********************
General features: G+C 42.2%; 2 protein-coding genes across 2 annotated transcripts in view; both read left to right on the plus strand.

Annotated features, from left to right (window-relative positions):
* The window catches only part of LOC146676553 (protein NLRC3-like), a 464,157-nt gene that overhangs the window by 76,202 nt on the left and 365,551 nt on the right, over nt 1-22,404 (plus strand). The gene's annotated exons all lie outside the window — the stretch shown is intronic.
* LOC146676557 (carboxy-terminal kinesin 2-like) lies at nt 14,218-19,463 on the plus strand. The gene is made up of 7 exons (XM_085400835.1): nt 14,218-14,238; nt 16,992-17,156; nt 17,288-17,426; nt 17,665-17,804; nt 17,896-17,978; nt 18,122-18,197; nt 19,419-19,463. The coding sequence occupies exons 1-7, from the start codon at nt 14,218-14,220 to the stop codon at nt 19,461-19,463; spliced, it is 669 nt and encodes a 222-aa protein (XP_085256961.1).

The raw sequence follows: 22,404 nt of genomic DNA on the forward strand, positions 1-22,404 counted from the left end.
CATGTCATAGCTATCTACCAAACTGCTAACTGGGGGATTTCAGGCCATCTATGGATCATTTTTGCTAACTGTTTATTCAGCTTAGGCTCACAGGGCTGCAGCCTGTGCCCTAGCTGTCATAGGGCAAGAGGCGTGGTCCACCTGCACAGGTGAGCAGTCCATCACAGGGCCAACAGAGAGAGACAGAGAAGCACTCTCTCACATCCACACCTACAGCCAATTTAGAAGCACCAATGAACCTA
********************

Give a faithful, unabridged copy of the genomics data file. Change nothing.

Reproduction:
General features: G+C 42.2%; 2 protein-coding genes across 2 annotated transcripts in view; both read left to right on the plus strand.

Annotated features, from left to right (window-relative positions):
* The window catches only part of LOC146676553 (protein NLRC3-like), a 464,157-nt gene that overhangs the window by 76,202 nt on the left and 365,551 nt on the right, over nt 1-22,404 (plus strand). The gene's annotated exons all lie outside the window — the stretch shown is intronic.
* LOC146676557 (carboxy-terminal kinesin 2-like) lies at nt 14,218-19,463 on the plus strand. The gene is made up of 7 exons (XM_085400835.1): nt 14,218-14,238; nt 16,992-17,156; nt 17,288-17,426; nt 17,665-17,804; nt 17,896-17,978; nt 18,122-18,197; nt 19,419-19,463. The coding sequence occupies exons 1-7, from the start codon at nt 14,218-14,220 to the stop codon at nt 19,461-19,463; spliced, it is 669 nt and encodes a 222-aa protein (XP_085256961.1).

The raw sequence follows: 22,404 nt of genomic DNA on the forward strand, positions 1-22,404 counted from the left end.
CATGTCATAGCTATCTACCAAACTGCTAACTGGGGGATTTCAGGCCATCTATGGATCATTTTTGCTAACTGTTTATTCAGCTTAGGCTCACAGGGCTGCAGCCTGTGCCCTAGCTGTCATAGGGCAAGAGGCGTGGTCCACCTGCACAGGTGAGCAGTCCATCACAGGGCCAACAGAGAGAGACAGAGAAGCACTCTCTCACATCCACACCTACAGCCAATTTAGAAGCACCAATGAACCTA